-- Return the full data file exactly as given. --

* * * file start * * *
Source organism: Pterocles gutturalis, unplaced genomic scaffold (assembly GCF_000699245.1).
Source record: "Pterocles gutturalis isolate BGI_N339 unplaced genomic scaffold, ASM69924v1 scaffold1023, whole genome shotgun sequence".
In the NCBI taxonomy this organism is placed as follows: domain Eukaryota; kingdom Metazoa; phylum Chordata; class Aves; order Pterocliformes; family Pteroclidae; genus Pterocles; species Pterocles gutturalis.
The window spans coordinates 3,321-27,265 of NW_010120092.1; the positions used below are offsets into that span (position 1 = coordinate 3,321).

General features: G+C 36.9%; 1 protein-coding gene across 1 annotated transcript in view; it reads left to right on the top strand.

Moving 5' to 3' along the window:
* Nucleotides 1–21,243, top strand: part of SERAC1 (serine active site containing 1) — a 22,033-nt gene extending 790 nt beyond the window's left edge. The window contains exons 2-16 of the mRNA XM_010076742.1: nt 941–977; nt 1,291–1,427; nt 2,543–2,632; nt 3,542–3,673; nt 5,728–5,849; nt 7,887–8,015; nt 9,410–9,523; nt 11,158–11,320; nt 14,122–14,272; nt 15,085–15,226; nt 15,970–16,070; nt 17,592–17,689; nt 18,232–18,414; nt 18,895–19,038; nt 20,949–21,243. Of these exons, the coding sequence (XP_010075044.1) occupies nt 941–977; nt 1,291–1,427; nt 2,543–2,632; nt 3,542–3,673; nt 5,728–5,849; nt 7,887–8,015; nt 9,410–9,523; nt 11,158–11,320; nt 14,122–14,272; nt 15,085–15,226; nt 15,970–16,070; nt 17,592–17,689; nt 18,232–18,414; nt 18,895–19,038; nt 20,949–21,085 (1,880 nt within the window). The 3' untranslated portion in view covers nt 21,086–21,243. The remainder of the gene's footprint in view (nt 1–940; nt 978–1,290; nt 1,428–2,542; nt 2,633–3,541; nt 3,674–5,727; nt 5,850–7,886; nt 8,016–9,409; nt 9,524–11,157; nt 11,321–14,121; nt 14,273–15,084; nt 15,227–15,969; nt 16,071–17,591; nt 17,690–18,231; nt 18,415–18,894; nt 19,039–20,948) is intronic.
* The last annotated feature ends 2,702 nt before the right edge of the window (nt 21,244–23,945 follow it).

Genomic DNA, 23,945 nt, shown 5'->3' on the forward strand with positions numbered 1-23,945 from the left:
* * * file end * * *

Source organism: Pterocles gutturalis, unplaced genomic scaffold (assembly GCF_000699245.1).
Source record: "Pterocles gutturalis isolate BGI_N339 unplaced genomic scaffold, ASM69924v1 scaffold1023, whole genome shotgun sequence".
In the NCBI taxonomy this organism is placed as follows: domain Eukaryota; kingdom Metazoa; phylum Chordata; class Aves; order Pterocliformes; family Pteroclidae; genus Pterocles; species Pterocles gutturalis.
The window spans coordinates 3,321-27,265 of NW_010120092.1; the positions used below are offsets into that span (position 1 = coordinate 3,321).

General features: G+C 36.9%; 1 protein-coding gene across 1 annotated transcript in view; it reads left to right on the top strand.

Moving 5' to 3' along the window:
* Nucleotides 1–21,243, top strand: part of SERAC1 (serine active site containing 1) — a 22,033-nt gene extending 790 nt beyond the window's left edge. The window contains exons 2-16 of the mRNA XM_010076742.1: nt 941–977; nt 1,291–1,427; nt 2,543–2,632; nt 3,542–3,673; nt 5,728–5,849; nt 7,887–8,015; nt 9,410–9,523; nt 11,158–11,320; nt 14,122–14,272; nt 15,085–15,226; nt 15,970–16,070; nt 17,592–17,689; nt 18,232–18,414; nt 18,895–19,038; nt 20,949–21,243. Of these exons, the coding sequence (XP_010075044.1) occupies nt 941–977; nt 1,291–1,427; nt 2,543–2,632; nt 3,542–3,673; nt 5,728–5,849; nt 7,887–8,015; nt 9,410–9,523; nt 11,158–11,320; nt 14,122–14,272; nt 15,085–15,226; nt 15,970–16,070; nt 17,592–17,689; nt 18,232–18,414; nt 18,895–19,038; nt 20,949–21,085 (1,880 nt within the window). The 3' untranslated portion in view covers nt 21,086–21,243. The remainder of the gene's footprint in view (nt 1–940; nt 978–1,290; nt 1,428–2,542; nt 2,633–3,541; nt 3,674–5,727; nt 5,850–7,886; nt 8,016–9,409; nt 9,524–11,157; nt 11,321–14,121; nt 14,273–15,084; nt 15,227–15,969; nt 16,071–17,591; nt 17,690–18,231; nt 18,415–18,894; nt 19,039–20,948) is intronic.
* The last annotated feature ends 2,702 nt before the right edge of the window (nt 21,244–23,945 follow it).

Genomic DNA, 23,945 nt, shown 5'->3' on the forward strand with positions numbered 1-23,945 from the left: